Obama extends order declaring Venezuela a national security threat
In renewing the order, the president mentioned the same list of abuses cited last year: persecution of political opponents, curtailment of press freedoms, use…
MORE IN THIS SECTION
President Barack Obama on Thursday extended for one year an executive order declaring the situation in Venezuela a threat to U.S. national security, saying conditions there had not improved and that the country's leftist-led government was continuing to erode human rights guarantees.
The Obama administration first issued the executive order against crisis-hit Venezuela in March of last year, at which time it ordered sanctions against seven officials in that country, whose economy has been battered by the steep drop in global oil prices.
In renewing the order, the president mentioned the same list of abuses cited last year: persecution of political opponents, curtailment of press freedoms, use of violence and human rights violations.
The U.S. head of state also said Venezuela was continuing to experience abuses in response to protests against President Nicolas Maduro, arbitrary arrests of anti-government protestors and significant public corruption by senior government officials.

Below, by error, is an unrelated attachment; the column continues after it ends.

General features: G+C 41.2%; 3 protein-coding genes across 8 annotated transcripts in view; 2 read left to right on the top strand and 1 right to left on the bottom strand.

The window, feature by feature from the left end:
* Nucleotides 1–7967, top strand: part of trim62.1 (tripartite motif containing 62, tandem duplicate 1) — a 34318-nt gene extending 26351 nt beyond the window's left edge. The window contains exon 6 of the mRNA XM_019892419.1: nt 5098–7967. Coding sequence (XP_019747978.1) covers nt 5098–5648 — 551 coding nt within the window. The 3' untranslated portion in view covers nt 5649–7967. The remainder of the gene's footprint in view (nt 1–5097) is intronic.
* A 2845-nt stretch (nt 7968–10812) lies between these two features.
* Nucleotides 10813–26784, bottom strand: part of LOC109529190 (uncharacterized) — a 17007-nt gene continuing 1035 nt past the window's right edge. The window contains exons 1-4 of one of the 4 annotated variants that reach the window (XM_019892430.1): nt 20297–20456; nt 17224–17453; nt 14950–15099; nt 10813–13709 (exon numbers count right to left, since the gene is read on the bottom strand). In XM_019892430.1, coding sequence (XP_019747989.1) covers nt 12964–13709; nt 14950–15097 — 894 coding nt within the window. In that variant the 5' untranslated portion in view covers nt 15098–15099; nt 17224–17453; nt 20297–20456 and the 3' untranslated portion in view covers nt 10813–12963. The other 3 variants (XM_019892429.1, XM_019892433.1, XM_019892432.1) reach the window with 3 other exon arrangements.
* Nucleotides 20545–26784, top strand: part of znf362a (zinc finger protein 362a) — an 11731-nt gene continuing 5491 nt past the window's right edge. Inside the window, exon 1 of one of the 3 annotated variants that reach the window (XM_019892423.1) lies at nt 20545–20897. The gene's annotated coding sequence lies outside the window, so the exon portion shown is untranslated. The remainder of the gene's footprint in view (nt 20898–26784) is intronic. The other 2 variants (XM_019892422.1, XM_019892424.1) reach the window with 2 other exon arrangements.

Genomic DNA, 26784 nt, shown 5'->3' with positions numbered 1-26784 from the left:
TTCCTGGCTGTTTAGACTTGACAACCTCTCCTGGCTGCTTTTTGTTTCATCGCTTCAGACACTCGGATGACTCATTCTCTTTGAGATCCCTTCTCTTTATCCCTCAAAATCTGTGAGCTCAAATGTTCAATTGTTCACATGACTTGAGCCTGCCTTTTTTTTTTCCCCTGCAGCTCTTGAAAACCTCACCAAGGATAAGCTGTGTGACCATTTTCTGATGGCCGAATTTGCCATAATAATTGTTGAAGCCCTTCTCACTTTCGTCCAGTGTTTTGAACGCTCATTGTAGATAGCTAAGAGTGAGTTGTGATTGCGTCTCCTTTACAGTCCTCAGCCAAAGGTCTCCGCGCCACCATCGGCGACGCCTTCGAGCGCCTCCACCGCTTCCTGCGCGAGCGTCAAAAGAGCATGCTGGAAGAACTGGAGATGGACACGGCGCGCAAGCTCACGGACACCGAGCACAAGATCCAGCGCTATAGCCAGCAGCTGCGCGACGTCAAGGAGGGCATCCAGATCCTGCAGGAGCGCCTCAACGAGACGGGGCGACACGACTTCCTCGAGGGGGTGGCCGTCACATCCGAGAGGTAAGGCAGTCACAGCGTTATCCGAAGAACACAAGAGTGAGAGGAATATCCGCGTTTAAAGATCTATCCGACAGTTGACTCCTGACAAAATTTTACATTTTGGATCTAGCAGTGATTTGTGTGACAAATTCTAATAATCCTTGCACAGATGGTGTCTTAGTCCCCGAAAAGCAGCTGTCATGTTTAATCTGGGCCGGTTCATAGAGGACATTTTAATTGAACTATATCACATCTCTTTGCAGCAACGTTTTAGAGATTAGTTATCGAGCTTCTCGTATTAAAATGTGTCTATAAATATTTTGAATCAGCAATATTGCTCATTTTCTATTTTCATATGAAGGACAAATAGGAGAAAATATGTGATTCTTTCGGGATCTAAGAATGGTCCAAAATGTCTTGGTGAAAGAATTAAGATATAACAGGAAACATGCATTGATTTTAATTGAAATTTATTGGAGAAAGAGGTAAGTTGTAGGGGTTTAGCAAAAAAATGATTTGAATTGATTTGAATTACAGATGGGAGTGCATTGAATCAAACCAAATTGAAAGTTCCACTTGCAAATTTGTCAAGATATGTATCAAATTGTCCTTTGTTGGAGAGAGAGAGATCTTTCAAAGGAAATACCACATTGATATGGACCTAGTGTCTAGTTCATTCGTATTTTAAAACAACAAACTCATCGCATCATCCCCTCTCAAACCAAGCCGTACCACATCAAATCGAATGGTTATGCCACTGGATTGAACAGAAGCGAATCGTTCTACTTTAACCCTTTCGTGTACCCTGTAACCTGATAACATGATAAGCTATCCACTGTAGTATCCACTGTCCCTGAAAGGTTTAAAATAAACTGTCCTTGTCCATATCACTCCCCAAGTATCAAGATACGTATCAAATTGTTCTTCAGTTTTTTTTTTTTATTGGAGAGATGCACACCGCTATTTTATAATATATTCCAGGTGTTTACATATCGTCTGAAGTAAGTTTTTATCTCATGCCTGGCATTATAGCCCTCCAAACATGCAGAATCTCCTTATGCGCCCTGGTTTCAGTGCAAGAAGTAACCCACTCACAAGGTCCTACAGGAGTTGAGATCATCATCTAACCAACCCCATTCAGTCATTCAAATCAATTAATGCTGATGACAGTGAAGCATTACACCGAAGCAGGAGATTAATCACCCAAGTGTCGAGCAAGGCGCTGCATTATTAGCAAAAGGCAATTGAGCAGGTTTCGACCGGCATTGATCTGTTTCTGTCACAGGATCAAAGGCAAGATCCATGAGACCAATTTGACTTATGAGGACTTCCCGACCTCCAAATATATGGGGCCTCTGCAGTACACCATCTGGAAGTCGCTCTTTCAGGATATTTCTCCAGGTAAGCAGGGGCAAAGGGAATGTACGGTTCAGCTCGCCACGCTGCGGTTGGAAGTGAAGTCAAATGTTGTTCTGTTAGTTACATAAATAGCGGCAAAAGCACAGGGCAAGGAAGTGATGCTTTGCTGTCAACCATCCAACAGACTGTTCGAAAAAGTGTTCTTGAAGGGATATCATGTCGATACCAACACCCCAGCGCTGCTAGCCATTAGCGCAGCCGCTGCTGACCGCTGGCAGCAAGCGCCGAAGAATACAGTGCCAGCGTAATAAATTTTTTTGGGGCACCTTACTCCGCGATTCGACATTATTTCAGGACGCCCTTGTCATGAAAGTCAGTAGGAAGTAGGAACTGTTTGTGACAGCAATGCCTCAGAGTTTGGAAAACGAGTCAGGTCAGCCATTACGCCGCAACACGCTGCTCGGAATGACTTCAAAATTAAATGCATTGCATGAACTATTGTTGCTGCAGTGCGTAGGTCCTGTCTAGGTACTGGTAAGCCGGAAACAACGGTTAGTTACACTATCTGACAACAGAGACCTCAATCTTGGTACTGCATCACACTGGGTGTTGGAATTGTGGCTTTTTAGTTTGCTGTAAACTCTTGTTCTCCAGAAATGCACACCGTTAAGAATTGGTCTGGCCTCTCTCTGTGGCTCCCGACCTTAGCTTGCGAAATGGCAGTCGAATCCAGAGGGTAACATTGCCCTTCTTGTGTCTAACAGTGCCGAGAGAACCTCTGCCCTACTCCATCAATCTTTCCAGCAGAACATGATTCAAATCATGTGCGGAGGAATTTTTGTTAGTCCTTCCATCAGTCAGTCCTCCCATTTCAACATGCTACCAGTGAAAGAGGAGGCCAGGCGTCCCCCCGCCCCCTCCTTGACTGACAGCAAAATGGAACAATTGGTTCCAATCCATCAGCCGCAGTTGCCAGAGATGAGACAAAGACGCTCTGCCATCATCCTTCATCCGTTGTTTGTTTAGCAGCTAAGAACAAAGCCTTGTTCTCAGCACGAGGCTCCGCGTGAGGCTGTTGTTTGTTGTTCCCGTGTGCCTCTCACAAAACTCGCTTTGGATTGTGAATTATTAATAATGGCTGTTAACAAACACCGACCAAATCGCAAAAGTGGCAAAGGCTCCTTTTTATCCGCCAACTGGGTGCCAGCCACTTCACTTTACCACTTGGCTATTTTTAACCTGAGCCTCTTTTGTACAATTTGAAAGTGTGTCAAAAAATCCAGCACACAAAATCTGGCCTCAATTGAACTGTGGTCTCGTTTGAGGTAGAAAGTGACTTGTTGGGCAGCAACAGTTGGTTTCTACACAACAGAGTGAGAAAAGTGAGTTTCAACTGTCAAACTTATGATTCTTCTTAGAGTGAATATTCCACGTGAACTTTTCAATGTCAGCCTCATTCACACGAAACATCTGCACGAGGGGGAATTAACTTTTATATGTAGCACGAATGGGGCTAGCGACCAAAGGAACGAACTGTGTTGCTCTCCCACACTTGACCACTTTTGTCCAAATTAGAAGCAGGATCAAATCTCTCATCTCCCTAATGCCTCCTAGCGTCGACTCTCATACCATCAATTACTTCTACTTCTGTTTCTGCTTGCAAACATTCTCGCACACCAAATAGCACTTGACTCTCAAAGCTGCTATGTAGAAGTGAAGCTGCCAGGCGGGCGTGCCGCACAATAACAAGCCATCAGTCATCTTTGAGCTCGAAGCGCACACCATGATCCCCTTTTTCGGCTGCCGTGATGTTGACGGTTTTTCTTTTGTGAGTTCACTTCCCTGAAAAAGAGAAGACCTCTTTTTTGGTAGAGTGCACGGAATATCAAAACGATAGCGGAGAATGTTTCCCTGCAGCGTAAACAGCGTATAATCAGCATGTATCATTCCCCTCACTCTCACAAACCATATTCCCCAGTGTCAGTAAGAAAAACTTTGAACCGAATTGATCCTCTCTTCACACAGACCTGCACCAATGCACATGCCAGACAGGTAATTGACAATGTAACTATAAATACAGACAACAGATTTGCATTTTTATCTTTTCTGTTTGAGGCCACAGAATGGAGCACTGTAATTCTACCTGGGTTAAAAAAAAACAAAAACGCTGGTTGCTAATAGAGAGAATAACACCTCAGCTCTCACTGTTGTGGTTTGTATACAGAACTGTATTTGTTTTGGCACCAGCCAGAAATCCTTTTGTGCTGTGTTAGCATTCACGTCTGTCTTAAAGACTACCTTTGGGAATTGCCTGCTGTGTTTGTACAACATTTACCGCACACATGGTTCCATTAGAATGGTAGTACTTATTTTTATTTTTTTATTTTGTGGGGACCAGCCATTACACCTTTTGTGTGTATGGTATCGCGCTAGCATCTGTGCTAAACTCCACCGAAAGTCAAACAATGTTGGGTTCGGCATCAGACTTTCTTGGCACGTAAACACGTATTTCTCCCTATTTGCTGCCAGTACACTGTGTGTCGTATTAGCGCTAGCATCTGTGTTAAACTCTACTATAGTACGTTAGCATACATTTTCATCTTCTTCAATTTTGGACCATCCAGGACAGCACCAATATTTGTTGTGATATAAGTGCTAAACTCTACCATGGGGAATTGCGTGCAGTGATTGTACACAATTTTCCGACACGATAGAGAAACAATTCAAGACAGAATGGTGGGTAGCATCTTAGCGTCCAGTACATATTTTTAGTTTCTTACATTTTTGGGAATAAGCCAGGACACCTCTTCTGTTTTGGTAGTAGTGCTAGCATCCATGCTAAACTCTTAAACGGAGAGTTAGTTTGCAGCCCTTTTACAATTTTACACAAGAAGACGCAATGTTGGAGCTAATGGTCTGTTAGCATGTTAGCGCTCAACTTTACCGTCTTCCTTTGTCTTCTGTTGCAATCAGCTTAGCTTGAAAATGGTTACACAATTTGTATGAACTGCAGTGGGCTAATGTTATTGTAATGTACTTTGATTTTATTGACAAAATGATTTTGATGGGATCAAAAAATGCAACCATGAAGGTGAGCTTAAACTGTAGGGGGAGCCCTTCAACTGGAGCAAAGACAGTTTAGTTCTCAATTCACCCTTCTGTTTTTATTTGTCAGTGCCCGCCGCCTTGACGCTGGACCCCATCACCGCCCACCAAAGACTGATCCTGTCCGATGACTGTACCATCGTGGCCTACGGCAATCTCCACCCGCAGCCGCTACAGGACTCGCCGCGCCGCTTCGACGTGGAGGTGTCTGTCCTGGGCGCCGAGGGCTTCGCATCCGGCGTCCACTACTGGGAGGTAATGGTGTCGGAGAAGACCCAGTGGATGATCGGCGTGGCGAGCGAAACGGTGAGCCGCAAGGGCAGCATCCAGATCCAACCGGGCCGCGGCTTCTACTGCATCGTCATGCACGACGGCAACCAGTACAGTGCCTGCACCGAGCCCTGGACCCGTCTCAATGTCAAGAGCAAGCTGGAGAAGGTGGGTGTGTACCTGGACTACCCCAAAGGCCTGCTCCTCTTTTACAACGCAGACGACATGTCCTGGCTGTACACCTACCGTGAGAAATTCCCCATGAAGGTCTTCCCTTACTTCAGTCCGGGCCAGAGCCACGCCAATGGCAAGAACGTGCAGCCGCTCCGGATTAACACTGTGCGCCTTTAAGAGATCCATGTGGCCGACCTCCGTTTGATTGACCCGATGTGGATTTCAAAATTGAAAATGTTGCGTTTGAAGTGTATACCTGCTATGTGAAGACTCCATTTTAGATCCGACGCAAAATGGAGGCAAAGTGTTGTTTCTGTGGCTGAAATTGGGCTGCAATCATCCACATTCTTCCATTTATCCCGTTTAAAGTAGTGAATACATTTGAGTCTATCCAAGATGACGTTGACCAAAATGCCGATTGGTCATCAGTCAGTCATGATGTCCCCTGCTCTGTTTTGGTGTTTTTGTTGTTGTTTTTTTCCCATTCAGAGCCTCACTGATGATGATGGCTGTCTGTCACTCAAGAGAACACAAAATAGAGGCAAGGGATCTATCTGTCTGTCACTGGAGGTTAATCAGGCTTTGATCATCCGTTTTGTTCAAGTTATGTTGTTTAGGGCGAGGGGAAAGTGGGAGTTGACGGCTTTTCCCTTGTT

In renewing the measure, Obama reiterated that the situation in Venezuela constituted an "unusual and extraordinary threat to the national security and foreign policy of the United States" and that he was declaring a "national emergency" to counter that threat.
That language was included once again even though Obama said last April in an exclusive interview with EFE that "we do not believe that Venezuela poses a threat to the United States, nor does the United States threaten the Venezuelan government."
The "national emergency" declaration is a tool U.S. presidents possess that allows them to impose sanctions on a country under certain circumstances and go beyond what Congress has approved.
The executive order also authorizes the Treasury Department to impose additional sanctions on those found to have committed either "actions or policies that undermine democratic processes or institutions" or rights violations against persons involved in anti-government protests, the White House said.